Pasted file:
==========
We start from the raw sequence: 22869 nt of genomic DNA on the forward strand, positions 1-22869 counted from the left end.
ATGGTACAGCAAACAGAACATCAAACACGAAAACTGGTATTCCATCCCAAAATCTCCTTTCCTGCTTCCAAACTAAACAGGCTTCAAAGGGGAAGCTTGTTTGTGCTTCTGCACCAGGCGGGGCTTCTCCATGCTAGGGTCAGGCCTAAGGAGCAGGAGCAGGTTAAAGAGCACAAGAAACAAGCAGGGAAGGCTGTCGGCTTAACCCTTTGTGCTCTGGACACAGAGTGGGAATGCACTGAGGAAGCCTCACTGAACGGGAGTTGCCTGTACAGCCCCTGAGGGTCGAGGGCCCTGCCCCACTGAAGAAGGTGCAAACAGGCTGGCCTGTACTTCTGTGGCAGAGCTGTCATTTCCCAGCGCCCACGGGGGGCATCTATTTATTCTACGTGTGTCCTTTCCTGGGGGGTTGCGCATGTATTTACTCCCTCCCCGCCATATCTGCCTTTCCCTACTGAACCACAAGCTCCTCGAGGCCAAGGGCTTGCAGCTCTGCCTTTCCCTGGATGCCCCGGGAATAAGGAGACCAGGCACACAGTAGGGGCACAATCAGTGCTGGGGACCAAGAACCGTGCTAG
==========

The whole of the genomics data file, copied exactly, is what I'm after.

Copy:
We start from the raw sequence: 22869 nt of genomic DNA on the forward strand, positions 1-22869 counted from the left end.
ATGGTACAGCAAACAGAACATCAAACACGAAAACTGGTATTCCATCCCAAAATCTCCTTTCCTGCTTCCAAACTAAACAGGCTTCAAAGGGGAAGCTTGTTTGTGCTTCTGCACCAGGCGGGGCTTCTCCATGCTAGGGTCAGGCCTAAGGAGCAGGAGCAGGTTAAAGAGCACAAGAAACAAGCAGGGAAGGCTGTCGGCTTAACCCTTTGTGCTCTGGACACAGAGTGGGAATGCACTGAGGAAGCCTCACTGAACGGGAGTTGCCTGTACAGCCCCTGAGGGTCGAGGGCCCTGCCCCACTGAAGAAGGTGCAAACAGGCTGGCCTGTACTTCTGTGGCAGAGCTGTCATTTCCCAGCGCCCACGGGGGGCATCTATTTATTCTACGTGTGTCCTTTCCTGGGGGGTTGCGCATGTATTTACTCCCTCCCCGCCATATCTGCCTTTCCCTACTGAACCACAAGCTCCTCGAGGCCAAGGGCTTGCAGCTCTGCCTTTCCCTGGATGCCCCGGGAATAAGGAGACCAGGCACACAGTAGGGGCACAATCAGTGCTGGGGACCAAGAACCGTGCTAG